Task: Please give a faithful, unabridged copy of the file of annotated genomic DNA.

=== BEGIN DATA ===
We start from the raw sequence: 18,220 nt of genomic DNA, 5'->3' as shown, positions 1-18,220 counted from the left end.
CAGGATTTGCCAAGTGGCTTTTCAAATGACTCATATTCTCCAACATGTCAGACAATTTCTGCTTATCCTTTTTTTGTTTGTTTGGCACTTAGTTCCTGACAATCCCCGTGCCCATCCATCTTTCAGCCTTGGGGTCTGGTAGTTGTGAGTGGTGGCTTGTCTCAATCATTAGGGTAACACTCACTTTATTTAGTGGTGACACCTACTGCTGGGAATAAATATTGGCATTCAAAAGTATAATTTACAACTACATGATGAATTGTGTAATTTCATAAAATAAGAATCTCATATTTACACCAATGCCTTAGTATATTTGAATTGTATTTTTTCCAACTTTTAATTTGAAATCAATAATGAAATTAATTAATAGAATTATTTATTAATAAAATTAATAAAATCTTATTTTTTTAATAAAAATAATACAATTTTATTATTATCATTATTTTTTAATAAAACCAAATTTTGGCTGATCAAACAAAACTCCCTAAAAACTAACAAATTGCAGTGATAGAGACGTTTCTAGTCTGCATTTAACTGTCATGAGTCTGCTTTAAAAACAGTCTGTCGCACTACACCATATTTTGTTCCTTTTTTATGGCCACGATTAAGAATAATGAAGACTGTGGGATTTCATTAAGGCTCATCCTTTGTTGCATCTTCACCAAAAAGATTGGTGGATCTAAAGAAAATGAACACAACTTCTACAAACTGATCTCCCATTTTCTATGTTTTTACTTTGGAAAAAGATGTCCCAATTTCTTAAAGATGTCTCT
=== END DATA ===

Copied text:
We start from the raw sequence: 18,220 nt of genomic DNA, 5'->3' as shown, positions 1-18,220 counted from the left end.
CAGGATTTGCCAAGTGGCTTTTCAAATGACTCATATTCTCCAACATGTCAGACAATTTCTGCTTATCCTTTTTTTGTTTGTTTGGCACTTAGTTCCTGACAATCCCCGTGCCCATCCATCTTTCAGCCTTGGGGTCTGGTAGTTGTGAGTGGTGGCTTGTCTCAATCATTAGGGTAACACTCACTTTATTTAGTGGTGACACCTACTGCTGGGAATAAATATTGGCATTCAAAAGTATAATTTACAACTACATGATGAATTGTGTAATTTCATAAAATAAGAATCTCATATTTACACCAATGCCTTAGTATATTTGAATTGTATTTTTTCCAACTTTTAATTTGAAATCAATAATGAAATTAATTAATAGAATTATTTATTAATAAAATTAATAAAATCTTATTTTTTTAATAAAAATAATACAATTTTATTATTATCATTATTTTTTAATAAAACCAAATTTTGGCTGATCAAACAAAACTCCCTAAAAACTAACAAATTGCAGTGATAGAGACGTTTCTAGTCTGCATTTAACTGTCATGAGTCTGCTTTAAAAACAGTCTGTCGCACTACACCATATTTTGTTCCTTTTTTATGGCCACGATTAAGAATAATGAAGACTGTGGGATTTCATTAAGGCTCATCCTTTGTTGCATCTTCACCAAAAAGATTGGTGGATCTAAAGAAAATGAACACAACTTCTACAAACTGATCTCCCATTTTCTATGTTTTTACTTTGGAAAAAGATGTCCCAATTTCTTAAAGATGTCTCT